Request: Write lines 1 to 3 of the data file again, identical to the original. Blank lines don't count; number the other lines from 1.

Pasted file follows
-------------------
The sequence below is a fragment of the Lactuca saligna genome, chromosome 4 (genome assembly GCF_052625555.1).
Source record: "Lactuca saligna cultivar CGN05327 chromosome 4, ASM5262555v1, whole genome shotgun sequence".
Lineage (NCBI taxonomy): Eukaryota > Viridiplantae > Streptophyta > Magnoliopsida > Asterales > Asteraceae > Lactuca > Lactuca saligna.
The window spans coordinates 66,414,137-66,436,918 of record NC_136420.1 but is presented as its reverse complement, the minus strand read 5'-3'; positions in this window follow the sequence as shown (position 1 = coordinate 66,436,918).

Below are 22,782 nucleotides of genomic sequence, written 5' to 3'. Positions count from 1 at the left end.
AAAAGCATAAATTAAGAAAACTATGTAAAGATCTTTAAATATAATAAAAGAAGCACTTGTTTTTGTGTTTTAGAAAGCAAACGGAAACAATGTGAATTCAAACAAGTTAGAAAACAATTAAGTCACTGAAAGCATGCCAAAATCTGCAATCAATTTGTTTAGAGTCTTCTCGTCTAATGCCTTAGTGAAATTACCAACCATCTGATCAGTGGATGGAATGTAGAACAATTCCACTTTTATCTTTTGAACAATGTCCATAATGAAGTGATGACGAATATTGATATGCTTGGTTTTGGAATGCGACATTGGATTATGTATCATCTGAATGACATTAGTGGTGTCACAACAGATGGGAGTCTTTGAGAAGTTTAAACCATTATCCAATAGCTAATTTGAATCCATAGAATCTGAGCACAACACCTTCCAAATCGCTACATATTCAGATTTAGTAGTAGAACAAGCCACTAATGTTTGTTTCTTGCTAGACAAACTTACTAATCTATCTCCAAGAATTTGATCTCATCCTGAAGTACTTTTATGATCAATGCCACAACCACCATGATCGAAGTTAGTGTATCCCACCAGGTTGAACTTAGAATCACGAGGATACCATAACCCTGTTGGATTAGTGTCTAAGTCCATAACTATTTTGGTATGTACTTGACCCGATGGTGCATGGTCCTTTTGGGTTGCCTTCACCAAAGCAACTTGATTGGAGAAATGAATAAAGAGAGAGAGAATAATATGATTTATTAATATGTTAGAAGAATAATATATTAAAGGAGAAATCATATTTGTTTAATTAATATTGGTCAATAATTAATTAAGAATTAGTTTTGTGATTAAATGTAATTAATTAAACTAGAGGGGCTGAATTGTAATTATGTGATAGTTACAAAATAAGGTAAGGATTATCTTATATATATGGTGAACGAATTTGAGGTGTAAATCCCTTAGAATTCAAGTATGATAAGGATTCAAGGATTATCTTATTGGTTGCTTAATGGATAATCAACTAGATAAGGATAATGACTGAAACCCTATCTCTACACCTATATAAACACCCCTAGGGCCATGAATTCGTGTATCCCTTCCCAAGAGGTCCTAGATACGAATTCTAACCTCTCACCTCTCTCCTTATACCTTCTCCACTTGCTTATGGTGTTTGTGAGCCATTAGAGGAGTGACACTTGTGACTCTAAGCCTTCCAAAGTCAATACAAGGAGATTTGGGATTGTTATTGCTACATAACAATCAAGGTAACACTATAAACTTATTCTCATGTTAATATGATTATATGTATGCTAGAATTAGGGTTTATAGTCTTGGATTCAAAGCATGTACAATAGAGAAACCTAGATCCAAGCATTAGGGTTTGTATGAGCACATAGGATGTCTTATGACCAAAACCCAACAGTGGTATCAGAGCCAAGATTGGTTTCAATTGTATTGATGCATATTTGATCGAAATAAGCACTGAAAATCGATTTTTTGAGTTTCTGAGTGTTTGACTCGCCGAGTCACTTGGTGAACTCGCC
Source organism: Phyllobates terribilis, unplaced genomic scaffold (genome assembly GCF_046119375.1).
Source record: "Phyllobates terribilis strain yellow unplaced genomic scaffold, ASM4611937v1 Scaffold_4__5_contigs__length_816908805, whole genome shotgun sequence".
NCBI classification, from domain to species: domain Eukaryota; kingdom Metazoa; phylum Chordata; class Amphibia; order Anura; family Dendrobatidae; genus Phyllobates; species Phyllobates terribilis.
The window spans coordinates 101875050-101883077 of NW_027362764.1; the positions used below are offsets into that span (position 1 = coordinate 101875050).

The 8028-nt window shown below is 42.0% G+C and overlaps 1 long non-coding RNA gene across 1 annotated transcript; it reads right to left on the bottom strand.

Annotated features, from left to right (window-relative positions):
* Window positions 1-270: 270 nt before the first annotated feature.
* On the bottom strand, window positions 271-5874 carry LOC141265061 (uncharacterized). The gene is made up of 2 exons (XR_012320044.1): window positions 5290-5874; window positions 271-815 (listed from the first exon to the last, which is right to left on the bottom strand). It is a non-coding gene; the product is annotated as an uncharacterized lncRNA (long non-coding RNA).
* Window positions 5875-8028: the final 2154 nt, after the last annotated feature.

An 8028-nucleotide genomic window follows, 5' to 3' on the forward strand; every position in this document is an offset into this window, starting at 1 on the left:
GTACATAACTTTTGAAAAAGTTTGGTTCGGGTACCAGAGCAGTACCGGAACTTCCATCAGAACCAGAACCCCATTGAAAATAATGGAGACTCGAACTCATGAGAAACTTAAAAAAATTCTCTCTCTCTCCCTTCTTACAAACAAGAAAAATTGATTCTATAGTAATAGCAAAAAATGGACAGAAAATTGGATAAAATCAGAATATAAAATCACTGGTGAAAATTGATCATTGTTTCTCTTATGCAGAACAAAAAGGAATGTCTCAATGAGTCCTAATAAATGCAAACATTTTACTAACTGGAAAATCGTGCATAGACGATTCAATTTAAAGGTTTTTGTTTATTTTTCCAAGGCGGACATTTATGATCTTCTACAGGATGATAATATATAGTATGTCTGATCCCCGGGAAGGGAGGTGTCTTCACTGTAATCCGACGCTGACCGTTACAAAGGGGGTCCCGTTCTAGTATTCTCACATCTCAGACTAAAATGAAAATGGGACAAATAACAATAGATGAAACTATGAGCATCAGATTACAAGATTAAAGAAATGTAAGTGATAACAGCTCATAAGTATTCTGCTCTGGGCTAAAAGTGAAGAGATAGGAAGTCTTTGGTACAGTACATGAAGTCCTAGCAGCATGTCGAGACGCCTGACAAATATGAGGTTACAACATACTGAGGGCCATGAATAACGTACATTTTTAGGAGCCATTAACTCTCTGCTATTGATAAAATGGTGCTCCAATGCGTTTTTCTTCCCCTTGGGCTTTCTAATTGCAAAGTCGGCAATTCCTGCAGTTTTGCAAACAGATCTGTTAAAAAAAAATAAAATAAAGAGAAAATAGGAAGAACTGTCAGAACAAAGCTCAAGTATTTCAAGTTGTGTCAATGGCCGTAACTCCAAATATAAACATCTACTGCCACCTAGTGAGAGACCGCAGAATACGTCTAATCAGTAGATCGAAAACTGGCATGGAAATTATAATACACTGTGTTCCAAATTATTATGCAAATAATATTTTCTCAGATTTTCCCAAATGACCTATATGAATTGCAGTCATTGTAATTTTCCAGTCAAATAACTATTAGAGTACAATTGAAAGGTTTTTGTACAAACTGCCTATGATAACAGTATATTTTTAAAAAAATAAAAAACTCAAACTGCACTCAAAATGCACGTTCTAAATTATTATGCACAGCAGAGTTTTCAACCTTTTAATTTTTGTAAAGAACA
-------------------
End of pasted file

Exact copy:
The sequence below is a fragment of the Lactuca saligna genome, chromosome 4 (genome assembly GCF_052625555.1).
Source record: "Lactuca saligna cultivar CGN05327 chromosome 4, ASM5262555v1, whole genome shotgun sequence".
Lineage (NCBI taxonomy): Eukaryota > Viridiplantae > Streptophyta > Magnoliopsida > Asterales > Asteraceae > Lactuca > Lactuca saligna.